You will not be able to move on if you do not accept responsibility for the things you’ve done. This means you cannot play the victim when you relate to your partner why you’ve done said things. Life is tough; we all have to deal with our own traumas every day. Trying to use your own traumas as a scapegoat for your behavior only shows that you are not ready to be honest and move on from your addiction.

Listen to Your Partner

While you are going through recovery, you will be talking a lot. You talk to your therapist, you talk to your group, and you talk to your higher power. When it comes to rebuilding your romantic relationship, it is time to listen. Take in everything they have to say and ask questions when you need clarification. It may be difficult to have to listen to all the ways you hurt him or her, but the pain is a fraction of what they felt when you were doing it.

The key to rebuilding your relationship during recovery is acceptance. You must accept the continuation of time and how it changes people. You need to accept that the process will be long and arduous. You need to accept responsibility for what you’ve done and the communication your partner offers you. But in the end, you must also accept forgiveness from yourself. Forgiving yourself is the only way to truly open yourself to being forgiven by your partner so you can rebuild your loving relationship.

Paige Johnson calls herself a fitness nerd. She prides in doing strength training, cycling, and yoga. She is a personal trainer and regular contributor to LearnFit.org.


 

Jenifer Costigan guest speaker on "Love, Sex and Religion"

We are proud to announce one of our therapists, Jenifer Costigan was invited as a guest speaker and appeared on the "Love, Sex, and Religion" podcast.

To listen click on the link below: 

 https://soundcloud.com/lo…/sex-therapy-feat-jenifer-costigan

Surviving the Damages from an Affair

What exactly is an affair?  Many people have different definitions for this word.  Some people believe an affair is having a sexual relationship with someone outside of the relationship, others believe becoming emotionally attached to someone else is considered having an affair, while some believe the act of watching pornography could be considered an affair.  This is why it is so important to communicate individual expectations with your partner in where healthy boundaries and limits can be established in order to protect your relationship.  

If an affair within the relationship does occur, it can be very detrimental to the relationship, as well as to the non-offending partner.  However, just because damage has been done, does not mean it cannot be repaired!  It won’t happen overnight, but with the guidance and support of a skilled professional, it can be done.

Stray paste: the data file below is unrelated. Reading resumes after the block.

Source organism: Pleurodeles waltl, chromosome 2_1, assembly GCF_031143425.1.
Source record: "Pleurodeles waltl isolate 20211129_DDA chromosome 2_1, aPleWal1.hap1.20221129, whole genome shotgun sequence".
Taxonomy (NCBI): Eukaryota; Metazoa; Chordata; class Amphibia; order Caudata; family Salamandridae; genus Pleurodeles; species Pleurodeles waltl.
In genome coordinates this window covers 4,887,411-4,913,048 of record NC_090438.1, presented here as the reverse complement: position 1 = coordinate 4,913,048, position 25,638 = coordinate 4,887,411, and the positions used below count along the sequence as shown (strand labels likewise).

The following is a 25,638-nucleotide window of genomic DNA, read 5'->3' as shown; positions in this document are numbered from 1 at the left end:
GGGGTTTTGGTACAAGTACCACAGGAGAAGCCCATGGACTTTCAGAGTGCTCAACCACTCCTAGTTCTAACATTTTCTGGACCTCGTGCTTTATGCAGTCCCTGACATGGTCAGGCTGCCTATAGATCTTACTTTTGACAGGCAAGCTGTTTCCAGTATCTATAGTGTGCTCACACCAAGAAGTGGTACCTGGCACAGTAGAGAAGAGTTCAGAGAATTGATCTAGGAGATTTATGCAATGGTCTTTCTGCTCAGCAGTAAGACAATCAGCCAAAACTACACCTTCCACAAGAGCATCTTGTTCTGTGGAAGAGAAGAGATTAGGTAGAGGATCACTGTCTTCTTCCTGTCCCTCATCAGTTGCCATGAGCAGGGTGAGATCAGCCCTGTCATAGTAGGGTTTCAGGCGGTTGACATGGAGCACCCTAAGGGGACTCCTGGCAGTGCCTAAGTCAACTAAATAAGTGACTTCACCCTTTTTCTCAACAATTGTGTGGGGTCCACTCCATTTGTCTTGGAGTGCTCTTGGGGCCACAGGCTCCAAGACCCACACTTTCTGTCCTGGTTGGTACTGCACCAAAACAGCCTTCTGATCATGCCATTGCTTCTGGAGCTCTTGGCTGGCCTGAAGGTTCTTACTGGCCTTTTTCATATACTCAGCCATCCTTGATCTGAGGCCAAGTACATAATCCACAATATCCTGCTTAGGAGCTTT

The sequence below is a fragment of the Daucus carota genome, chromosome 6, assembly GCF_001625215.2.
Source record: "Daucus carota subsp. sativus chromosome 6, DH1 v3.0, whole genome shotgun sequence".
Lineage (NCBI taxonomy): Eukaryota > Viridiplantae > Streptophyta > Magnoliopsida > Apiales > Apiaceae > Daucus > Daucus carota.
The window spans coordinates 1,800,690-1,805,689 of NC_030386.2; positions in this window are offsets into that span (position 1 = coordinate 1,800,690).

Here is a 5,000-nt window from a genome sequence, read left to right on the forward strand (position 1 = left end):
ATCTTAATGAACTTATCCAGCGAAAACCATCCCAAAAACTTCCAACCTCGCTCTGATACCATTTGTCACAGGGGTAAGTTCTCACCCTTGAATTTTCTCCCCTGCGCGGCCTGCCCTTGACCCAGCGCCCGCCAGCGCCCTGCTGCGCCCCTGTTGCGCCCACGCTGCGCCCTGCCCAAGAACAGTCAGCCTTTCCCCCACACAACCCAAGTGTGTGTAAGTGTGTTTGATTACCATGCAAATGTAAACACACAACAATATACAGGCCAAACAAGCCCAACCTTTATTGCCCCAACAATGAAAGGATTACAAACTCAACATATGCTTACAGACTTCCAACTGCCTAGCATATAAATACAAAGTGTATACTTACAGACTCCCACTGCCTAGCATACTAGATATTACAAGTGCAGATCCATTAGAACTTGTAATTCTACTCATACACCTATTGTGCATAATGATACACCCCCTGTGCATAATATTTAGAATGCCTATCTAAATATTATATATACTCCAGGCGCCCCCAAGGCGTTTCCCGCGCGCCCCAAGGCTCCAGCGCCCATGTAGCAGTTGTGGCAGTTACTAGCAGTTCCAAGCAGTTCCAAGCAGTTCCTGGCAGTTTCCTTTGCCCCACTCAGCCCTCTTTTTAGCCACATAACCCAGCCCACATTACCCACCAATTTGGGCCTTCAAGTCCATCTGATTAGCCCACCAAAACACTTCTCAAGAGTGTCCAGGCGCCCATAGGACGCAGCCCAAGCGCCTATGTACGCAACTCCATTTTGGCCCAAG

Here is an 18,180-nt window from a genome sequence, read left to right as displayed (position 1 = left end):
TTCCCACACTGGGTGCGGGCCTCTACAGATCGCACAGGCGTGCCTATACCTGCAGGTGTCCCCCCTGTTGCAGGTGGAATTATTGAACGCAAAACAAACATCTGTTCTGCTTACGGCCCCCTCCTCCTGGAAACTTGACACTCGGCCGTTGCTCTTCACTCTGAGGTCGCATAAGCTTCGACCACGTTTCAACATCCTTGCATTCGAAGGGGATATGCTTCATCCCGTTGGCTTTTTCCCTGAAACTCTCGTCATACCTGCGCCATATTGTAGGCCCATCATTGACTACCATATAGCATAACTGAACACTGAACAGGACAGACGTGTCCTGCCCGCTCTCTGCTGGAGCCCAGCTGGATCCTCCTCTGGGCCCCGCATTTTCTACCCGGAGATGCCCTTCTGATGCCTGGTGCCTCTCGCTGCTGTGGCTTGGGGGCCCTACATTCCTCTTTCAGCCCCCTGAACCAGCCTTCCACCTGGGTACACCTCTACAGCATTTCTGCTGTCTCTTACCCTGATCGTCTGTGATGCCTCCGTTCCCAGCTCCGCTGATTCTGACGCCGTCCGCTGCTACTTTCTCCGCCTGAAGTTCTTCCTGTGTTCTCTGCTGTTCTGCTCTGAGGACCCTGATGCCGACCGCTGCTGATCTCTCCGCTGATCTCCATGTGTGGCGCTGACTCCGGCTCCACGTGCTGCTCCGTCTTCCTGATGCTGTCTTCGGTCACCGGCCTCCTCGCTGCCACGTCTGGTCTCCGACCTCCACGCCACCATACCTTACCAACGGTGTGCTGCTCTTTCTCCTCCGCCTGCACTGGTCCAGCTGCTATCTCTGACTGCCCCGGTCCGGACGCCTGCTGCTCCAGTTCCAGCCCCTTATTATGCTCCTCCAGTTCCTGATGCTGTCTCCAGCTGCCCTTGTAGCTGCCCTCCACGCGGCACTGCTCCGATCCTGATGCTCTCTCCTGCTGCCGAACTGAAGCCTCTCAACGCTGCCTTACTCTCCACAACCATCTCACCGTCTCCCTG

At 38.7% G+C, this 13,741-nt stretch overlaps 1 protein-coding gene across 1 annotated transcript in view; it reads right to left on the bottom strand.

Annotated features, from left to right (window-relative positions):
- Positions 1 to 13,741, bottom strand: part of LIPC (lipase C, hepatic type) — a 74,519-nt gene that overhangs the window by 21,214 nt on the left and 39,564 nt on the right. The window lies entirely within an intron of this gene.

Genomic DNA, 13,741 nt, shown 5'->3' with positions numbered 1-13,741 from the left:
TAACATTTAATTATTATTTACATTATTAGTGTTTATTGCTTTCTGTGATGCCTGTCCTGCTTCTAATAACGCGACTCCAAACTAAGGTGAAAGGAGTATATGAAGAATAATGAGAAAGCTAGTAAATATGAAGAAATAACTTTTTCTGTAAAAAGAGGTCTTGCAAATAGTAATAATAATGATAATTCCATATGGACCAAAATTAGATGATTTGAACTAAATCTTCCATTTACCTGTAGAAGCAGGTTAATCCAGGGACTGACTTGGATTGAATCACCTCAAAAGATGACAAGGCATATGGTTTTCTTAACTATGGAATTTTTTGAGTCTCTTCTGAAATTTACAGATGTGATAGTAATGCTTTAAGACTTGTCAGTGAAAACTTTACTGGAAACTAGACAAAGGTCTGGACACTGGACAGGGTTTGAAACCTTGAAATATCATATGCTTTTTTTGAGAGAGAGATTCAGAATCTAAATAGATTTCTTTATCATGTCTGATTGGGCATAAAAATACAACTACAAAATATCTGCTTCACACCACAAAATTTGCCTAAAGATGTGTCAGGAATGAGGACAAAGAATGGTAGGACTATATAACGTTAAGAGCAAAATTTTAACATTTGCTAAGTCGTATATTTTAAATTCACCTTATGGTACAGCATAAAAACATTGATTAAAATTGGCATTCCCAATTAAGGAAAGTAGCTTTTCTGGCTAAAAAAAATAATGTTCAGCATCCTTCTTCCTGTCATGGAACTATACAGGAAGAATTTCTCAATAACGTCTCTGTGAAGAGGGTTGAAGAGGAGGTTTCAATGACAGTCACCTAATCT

You may be asking yourself, “How?”  A licensed therapist will be able to help the couple identify the underlying contributions to the affair.  The shared responsibility of these contributions may not be equal; however, addressing each partner’s role in the relationship could provide clues on issues that weakened the relationship prior to the affair.  This can help the couple prevent these circumstances in the future.  A therapist will also help the couple with improving their communication patterns.  They will learn how to “communicate more sensitively, how to listen with more respect, how to talk about sensitive issues without anger or criticism, and how to offer more positivity…” (Heitler, 2011).  The most difficult aspects of surviving the affair are forgiveness and trust.  Be prepared for the long haul while repairing these pieces.  It can, however, be done while working with a therapist through the anger, pain, and fears. 

Once the communication gate is open and flowing, and the partners have repaired trust, it may be time to explore restoring the couple’s intimacy.  In the beginning, sexual intimacy may be compared to the intimacy that occurred during the affair.  The therapist can help the couple come back together in order to achieve more enjoyable and pleasurable intimacy that may have been missing or lacking previously.  

With all of this being said, in order for the couple to survive this rainstorm, both partners have to be willing to repair the damages together.  This can all be done with the support and help from a professional therapist.  Some couples even report developing an even stronger and more intimate relationship after surviving the affair!

References:

Bloom, Charlie & Bloom, Linda. (2010, May 10). Is there (marital) life after an affair? [Web log post] Retrieved from https://www.psychologytoday.com/blog/stronger-the-broken-places/201005/is-there-marital-life-after-affair

Heitler, Susan. (2011, Nov 1). Recovery from an affair. [Web log post] Retrieved from https://www.psychologytoday.com/blog/resolution-not-conflict/201111/recovery-affair

McCarthy, Barry W. (2012, Jan 2). Sexual recovery from an extramarital affair. [Web log post] Retrieved from https://www.psychologytoday.com/blog/whats-your-sexual-style/201201/sexual-recovery-extramarital-affair